There was some rare good news on the offshore tax compliance front yesterday when the IRS made it easier to get favored tax treatment on Canadian retirement accounts: IRS Simplifies Procedures for Favorable Tax Treatment on Canadian Retirement Plans and Annual Reporting Requirements:
The change relates to a longstanding provision in the U.S.-Canada tax treaty that enables U.S. citizens and resident aliens to defer tax on income accruing in their RRSP or RRIF until it is distributed. Otherwise, U.S. tax is due each year on this income, even if it is not distributed.
In the past, however, taxpayers generally would get tax deferral by attaching Form 8891 to their return and choosing this tax treaty benefit, something many eligible taxpayers failed to do. Before today’s change, a primary way to correct this omission and retroactively obtain the treaty benefit was to request a private letter ruling from the IRS, a costly and often time-consuming process.
Many taxpayers also failed to comply with another requirement; namely that they file Form 8891 each year reporting details about each RRSP and RRIF, including contributions made, income earned and distributions made. This requirement applied regardless of whether they chose the special tax treatment. The IRS is eliminating Form 8891, and taxpayers are no longer required to file this form for any year, past or present.
But in case you think the risk of fiscal catastrophe related to Canadian accounts is past, the IRS warns:
The revenue procedure does not modify any other U.S. reporting requirements that may apply under the Bank Secrecy Act (BSA) and section 6038D. See FinCEN Form 114 due by June 30 of each year, and Form 8938 attached to a U.S. income tax return for more information about the reporting requirements under the BSA and section 6038D.
In other words, you can still be assessed a penalty of 50% of the account balance for not filing an FBAR report on the accounts, or a $10,000 penalty for not disclosing a balance on Form 8938 foreign financial asset form. But if you get ruined by these penalties, consider it a sacrifice on the altar of “an improved set of global rules,” you fat cat.
Russ Fox has more: IRS Simplifies Reporting for RRSPs and RRIFs.
William Perez, Missed the Tax Deadline? Here’s what penalties might apply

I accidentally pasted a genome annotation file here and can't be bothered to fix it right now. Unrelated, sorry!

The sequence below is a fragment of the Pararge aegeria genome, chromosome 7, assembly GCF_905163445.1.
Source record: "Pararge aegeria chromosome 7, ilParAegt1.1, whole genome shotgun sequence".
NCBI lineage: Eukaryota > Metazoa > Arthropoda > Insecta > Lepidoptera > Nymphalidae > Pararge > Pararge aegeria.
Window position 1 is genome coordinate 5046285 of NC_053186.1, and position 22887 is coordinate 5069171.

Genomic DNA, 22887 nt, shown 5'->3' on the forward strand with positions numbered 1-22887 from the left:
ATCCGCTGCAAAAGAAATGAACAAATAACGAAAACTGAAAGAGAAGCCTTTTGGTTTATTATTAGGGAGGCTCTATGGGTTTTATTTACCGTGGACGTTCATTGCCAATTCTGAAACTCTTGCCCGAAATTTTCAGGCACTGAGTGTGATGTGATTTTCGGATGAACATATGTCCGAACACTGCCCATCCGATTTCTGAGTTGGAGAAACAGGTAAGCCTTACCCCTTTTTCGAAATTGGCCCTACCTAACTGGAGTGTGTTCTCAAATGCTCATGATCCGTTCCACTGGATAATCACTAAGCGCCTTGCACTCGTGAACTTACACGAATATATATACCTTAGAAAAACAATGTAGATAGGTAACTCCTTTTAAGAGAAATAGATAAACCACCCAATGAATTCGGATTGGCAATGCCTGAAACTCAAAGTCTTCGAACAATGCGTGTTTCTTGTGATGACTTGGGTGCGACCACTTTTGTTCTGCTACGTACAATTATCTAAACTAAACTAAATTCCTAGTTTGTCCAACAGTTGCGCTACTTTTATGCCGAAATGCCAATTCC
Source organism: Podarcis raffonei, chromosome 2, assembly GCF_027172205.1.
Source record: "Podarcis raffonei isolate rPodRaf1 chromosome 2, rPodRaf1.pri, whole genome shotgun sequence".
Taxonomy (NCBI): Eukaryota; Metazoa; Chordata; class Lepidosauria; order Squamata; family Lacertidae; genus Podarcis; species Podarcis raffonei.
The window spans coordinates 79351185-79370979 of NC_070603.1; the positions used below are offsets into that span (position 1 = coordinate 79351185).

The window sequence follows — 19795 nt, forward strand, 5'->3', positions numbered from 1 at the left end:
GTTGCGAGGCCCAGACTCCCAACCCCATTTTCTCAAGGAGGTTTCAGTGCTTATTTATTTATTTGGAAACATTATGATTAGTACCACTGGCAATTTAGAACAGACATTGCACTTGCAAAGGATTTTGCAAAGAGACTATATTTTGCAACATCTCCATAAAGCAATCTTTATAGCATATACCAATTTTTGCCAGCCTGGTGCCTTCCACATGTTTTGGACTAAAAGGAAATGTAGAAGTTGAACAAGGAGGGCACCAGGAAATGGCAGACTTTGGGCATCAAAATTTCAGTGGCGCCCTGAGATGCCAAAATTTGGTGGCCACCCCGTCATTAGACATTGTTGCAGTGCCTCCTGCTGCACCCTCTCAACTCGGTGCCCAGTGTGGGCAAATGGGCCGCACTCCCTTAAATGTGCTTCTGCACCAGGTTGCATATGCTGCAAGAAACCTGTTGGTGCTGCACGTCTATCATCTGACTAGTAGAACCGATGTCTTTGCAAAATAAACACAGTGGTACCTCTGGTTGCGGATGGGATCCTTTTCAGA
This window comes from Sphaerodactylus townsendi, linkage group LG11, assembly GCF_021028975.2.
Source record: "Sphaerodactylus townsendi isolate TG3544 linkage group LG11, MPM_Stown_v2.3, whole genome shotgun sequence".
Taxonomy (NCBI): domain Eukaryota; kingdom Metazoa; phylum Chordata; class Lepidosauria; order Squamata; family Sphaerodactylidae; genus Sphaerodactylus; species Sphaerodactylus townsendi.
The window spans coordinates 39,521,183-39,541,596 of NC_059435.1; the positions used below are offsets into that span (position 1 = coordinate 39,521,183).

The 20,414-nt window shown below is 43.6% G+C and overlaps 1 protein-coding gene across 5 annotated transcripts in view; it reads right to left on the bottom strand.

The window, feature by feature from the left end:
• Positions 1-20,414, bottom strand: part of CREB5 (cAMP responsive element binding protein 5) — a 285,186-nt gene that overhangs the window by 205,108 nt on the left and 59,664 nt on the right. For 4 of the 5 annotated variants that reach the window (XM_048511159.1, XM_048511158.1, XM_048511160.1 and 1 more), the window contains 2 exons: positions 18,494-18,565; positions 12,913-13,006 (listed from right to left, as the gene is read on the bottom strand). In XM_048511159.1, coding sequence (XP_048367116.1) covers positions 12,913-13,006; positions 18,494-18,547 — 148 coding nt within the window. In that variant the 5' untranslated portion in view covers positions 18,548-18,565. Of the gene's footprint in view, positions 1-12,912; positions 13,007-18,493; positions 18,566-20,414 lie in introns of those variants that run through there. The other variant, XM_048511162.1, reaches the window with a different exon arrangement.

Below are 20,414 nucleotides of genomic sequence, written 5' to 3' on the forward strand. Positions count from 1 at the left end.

Donnie Johnson, Liz Malm, What Does Yesterday’s Supreme Court Same-Sex Marriage Appeal Denial Mean for Same-Sex Couple Tax Filers? (Tax Policy Blog). Maybe taxpayers in Indiana, Oklahoma, Utah, Virginia and Wisconsin could learn from Jason Dinesen’s work here in Iowa.
Jason Dinesen, Glossary of Tax Terms: IRA
KCCI, Pharmacist’s trial has been moved to next year. The owner of Bauder’s Pharmacy, facing tax and other charges arising out of alleged illegal sales of painkillers, is now set to go on trial in February.
Howard Gleckman, How Asset Building Tax Subsidies Miss Their Targets (TaxVox):
Nearly one-third of all federal tax expenditures–$384 billion in 2013 alone– is aimed at various forms of asset building, such as retirement savings, higher education, and home ownership. Yet, according to research by several of my Tax Policy Center and Urban Institute colleagues, these tax breaks do little to help low-and middle-income households build wealth.
Gee, you might conclude that maybe not every problem is a tax problem.
Two more TaxGrrrl Guest Posts: The IRS’s Uncharitable Treatment Of Charitable Contributions (Andrew VanSingel) and Roadways And Taxes (Charles Horn III).
David Brunori, Last Stand for Soda Taxes — Hopefully (Tax Analysts Blog). “If they can’t get folks in uber-liberal San Francisco and Berkeley to vote for soda taxes, they should just hang up their hats.”
Sebastian Johnson rounds up some more Tax Proposals on the Ballot this Election Season at Tax Justice Blog.
TaxProf, The IRS Scandal, Day 517
Jeremy Scott, Will the EU Commission Crack Down on Irish Tax Deals? (Tax Analysts Blog).
News from the Profession. Some Big 4 Alumni Just Can’t Quit Their Old Firms. (Caleb Newquist, Going Concern). No problem for me.